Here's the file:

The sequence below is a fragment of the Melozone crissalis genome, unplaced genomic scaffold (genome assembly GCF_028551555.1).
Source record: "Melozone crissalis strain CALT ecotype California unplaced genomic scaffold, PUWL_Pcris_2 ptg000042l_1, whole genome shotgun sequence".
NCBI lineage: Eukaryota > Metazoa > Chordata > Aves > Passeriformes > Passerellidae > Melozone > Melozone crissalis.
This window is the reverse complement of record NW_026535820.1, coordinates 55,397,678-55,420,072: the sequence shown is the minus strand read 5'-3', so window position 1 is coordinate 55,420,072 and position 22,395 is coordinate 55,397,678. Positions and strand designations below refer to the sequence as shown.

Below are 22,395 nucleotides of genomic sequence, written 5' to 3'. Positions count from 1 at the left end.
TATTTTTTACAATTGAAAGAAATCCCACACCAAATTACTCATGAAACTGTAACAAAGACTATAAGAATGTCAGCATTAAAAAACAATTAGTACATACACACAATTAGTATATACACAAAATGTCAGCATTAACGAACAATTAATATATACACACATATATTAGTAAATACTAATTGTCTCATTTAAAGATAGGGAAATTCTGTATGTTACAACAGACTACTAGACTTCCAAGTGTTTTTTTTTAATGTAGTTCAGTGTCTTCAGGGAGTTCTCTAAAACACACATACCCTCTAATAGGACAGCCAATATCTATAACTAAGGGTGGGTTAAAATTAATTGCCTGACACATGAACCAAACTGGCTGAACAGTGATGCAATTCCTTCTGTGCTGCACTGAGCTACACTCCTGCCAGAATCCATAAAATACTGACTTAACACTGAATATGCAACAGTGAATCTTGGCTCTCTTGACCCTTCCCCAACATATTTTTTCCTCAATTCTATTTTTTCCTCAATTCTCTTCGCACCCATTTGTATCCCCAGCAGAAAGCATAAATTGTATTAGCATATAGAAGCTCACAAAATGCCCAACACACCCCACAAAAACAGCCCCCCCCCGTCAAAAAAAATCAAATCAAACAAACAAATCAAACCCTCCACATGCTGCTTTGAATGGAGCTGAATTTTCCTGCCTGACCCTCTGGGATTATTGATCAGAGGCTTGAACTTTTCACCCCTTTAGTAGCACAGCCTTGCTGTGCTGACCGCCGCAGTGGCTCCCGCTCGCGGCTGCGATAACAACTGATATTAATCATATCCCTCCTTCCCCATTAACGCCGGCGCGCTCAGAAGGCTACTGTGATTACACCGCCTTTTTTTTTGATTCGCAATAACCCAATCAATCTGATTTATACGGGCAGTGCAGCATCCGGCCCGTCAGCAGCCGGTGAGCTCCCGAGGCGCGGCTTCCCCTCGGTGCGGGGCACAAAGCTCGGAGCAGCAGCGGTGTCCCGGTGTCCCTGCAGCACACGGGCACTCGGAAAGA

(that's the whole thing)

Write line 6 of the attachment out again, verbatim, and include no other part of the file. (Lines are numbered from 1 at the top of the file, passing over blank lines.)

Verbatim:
TATTTTTTACAATTGAAAGAAATCCCACACCAAATTACTCATGAAACTGTAACAAAGACTATAAGAATGTCAGCATTAAAAAACAATTAGTACATACACACAATTAGTATATACACAAAATGTCAGCATTAACGAACAATTAATATATACACACATATATTAGTAAATACTAATTGTCTCATTTAAAGATAGGGAAATTCTGTATGTTACAACAGACTACTAGACTTCCAAGTGTTTTTTTTTAATGTAGTTCAGTGTCTTCAGGGAGTTCTCTAAAACACACATACCCTCTAATAGGACAGCCAATATCTATAACTAAGGGTGGGTTAAAATTAATTGCCTGACACATGAACCAAACTGGCTGAACAGTGATGCAATTCCTTCTGTGCTGCACTGAGCTACACTCCTGCCAGAATCCATAAAATACTGACTTAACACTGAATATGCAACAGTGAATCTTGGCTCTCTTGACCCTTCCCCAACATATTTTTTCCTCAATTCTATTTTTTCCTCAATTCTCTTCGCACCCATTTGTATCCCCAGCAGAAAGCATAAATTGTATTAGCATATAGAAGCTCACAAAATGCCCAACACACCCCACAAAAACAGCCCCCCCCCGTCAAAAAAAATCAAATCAAACAAACAAATCAAACCCTCCACATGCTGCTTTGAATGGAGCTGAATTTTCCTGCCTGACCCTCTGGGATTATTGATCAGAGGCTTGAACTTTTCACCCCTTTAGTAGCACAGCCTTGCTGTGCTGACCGCCGCAGTGGCTCCCGCTCGCGGCTGCGATAACAACTGATATTAATCATATCCCTCCTTCCCCATTAACGCCGGCGCGCTCAGAAGGCTACTGTGATTACACCGCCTTTTTTTTTGATTCGCAATAACCCAATCAATCTGATTTATACGGGCAGTGCAGCATCCGGCCCGTCAGCAGCCGGTGAGCTCCCGAGGCGCGGCTTCCCCTCGGTGCGGGGCACAAAGCTCGGAGCAGCAGCGGTGTCCCGGTGTCCCTGCAGCACACGGGCACTCGGAAAGA